I don't mean to chip away at this galaxy mirror cake-like veneer of perfection about me—what? stop laughing, quit it—but there have been times over the 1125 recipes to date on Smitten Kitchen when I've, uh, stepped in it. You know, said something that came out wrong. Okay, just said the wrong thing / could have probably done a little more research and offended fewer people / used a different choice of words / actually just not told that story at all. Here are five that stand out the most on my own personal Cringe Meter:
An Israeli restaurant in my neighborhood made shakshuka and we were obsessed with it. I made a version from Saveur. I called it an Israeli dish. It did not go over well.
"Israeli? Really? ...I guess all dishes in the Middle East have now become officially “Israeli”."
"This may be popular in Israel but it is NOT an Israeli dish. It is an Arab dish along with hummus, falafel, shawarma, etc. Israel was created in 1947 and Arabs were eating these foods a long time before that..."
"Oh, and by the way, there’s almost no such thing as original 'Israeli' cuisine. Most of the cuisine is just an adaptation from Eastern Europe or North Africa, which came with the Jews who arrived to Israel after WW2. In this case, that version of shakshuka is indeed from North Africa (Morocco, Libya, Tunisia—I think it was popular in all of them)."
"Why can’t the Israelis just call these foods: shakshuka, hummus, and falafel like the rest of us Middle Easterners? Could it be about cultural appropriation, similar to land appropriation. In the same why they can admit that Palestine belonged to others, they can’t admit that these foods belonged to others. This IS the Israeli problem."
The upshot: It now, correctly, says the dish is of Tunisian origin. I cringe that I hadn't done five additional minutes of research. I did have to delete some pretty hateful comments, so rare for my site, which sucked.
Geez Deb, couldn't see how that could have gone off wrong!
"Holy offensive name, Batman! Seriously. The drink—or its name, at least—is an American invention; actual car bombs caused such death and destruction in Northern Ireland that anyone ordering one in a pub anywhere in Ireland would be fully deserving of a black eye. Christ."
"Associating something so horrific with a baked good (or drink) may strike some as flippant and others as downright offensive."
"As the wife of a former British Royal Marine Commando, I can tell you that the name is in very poor taste. I get why it’s supposed to be funny and certainly don’t judge (I just refuse to use it myself), but the fact of the matter is that people—both civilian and military—die or are seriously injured in car bombs. This happened during The Troubles and it happens today around the world."
The upshot: I changed the name fairly quickly. My friends—terrible people, all of them—chided me endlessly for caving to what they considered mob rule, but, and oh god this is horribly twee, it was one of the first times I found that having a wide audience was making me a nicer or at least more mature person. I mean, here were actual people who lived and do live with dark stuff like this, and I was making cupcakes? I cringe now, I cringe so hard.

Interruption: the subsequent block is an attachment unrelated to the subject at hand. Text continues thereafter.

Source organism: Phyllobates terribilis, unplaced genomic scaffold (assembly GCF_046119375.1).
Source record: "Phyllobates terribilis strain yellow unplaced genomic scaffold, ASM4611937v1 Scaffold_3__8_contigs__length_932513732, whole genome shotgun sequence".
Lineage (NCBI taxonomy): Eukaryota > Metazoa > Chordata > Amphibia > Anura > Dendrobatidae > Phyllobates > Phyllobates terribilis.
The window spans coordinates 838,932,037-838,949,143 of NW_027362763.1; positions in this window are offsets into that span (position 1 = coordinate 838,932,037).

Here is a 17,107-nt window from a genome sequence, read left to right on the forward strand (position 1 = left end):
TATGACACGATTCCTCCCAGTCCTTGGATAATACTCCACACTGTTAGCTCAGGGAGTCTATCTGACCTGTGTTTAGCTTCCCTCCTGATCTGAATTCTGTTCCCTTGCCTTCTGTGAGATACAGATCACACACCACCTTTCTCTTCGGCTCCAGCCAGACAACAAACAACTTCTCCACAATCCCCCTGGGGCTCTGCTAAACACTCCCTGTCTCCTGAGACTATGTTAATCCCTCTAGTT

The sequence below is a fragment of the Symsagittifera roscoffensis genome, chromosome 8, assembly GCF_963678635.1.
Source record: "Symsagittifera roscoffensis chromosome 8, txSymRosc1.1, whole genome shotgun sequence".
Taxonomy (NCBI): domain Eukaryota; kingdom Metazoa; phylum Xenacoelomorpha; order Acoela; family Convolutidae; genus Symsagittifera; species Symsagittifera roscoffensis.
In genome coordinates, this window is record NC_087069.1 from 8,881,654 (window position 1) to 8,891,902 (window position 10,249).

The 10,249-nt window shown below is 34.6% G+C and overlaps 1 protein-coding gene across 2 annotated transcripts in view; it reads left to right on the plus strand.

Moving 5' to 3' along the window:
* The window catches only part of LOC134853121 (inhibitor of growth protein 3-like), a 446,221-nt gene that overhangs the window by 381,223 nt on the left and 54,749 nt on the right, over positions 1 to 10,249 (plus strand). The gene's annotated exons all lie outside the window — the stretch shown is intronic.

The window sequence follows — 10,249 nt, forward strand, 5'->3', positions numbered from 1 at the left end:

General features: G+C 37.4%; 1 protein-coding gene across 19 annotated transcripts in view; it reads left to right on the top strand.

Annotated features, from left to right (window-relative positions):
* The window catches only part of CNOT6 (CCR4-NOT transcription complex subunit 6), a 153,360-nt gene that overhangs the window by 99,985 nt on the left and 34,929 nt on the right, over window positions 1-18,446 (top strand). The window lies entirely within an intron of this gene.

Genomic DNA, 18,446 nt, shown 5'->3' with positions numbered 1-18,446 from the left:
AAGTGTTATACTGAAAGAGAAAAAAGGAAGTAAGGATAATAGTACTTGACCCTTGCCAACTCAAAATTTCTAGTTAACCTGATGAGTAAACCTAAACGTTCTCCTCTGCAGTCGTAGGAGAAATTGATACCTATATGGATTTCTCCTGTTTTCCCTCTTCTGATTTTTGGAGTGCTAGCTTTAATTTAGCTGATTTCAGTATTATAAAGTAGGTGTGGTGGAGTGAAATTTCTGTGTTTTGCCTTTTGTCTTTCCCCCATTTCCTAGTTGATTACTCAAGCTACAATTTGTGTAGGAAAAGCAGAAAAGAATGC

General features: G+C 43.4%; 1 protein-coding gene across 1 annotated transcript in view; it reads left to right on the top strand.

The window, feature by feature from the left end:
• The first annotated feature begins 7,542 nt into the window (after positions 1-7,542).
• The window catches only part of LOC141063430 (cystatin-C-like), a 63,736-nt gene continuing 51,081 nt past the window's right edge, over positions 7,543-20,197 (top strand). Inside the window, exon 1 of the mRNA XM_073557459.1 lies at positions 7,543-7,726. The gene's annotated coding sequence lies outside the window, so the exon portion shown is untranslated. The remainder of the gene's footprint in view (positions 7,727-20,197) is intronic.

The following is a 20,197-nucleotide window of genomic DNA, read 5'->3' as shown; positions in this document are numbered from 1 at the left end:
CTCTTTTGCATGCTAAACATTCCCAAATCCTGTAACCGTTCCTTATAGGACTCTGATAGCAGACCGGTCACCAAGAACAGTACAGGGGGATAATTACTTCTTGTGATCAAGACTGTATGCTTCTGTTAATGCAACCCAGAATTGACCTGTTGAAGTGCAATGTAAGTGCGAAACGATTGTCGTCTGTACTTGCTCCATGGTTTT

"I'm going to start off the year with a recipe for an amazing vegetarian soup! With Parm!" thought Deb in 2014.
I made a Gourmet recipe from 1994. I got an email from a food blogger about five minutes later that said "I wrote about goulash once. You might want to close your laptop now." I thought she was being melodramatic.
"Don’t you ever, ever put flour, starch or anything in this food—humiliation. Forget about beer too. Pasta is a deal-breaker too. Onions should be shallow fried at the beginning until hydrous."
"This sounds like an L.A. version. …You should not have shown up in my ‘traditional Hungarian goulash w/ egg noodles’ search. You should be ashamed of yourself!!!!!"
Some were more explanatory:
- "This is a long-standing beef (no pun intended) that Hungarians have about goulash. It’s almost never authentic and considering it’s usually the only food people associate with Hungary, we get a bit rankly about it (factor in a century of foreign occupation and goulash becomes a veritable metaphor for all the ways we were wronged and how we're just still so misunderstood. sobs). This is not to say that these North American versions aren’t tasty. "
Some took a bigger view:
- "As the author of five cookbooks, I’d like to offer a quick thought to those who take umbrage at the use of goulash. Indeed, if we all made one goulash recipe and never innovated we would never progress. Make what you consider to be your goulash, or if you want something new, try this goulash. There is not just one version of lasagna or tacos or any dish."
The upshot: It remains and offended comments still trickle in. The best comments tell me exactly the right way to make it; I look forward to crunching them all together and making it the "correct" way soon.
I used the words "Meat Hangover." I'm so sorry.
Deb Perelman is our Writer in Residence this month. See her previous—wonderful!—pieces here.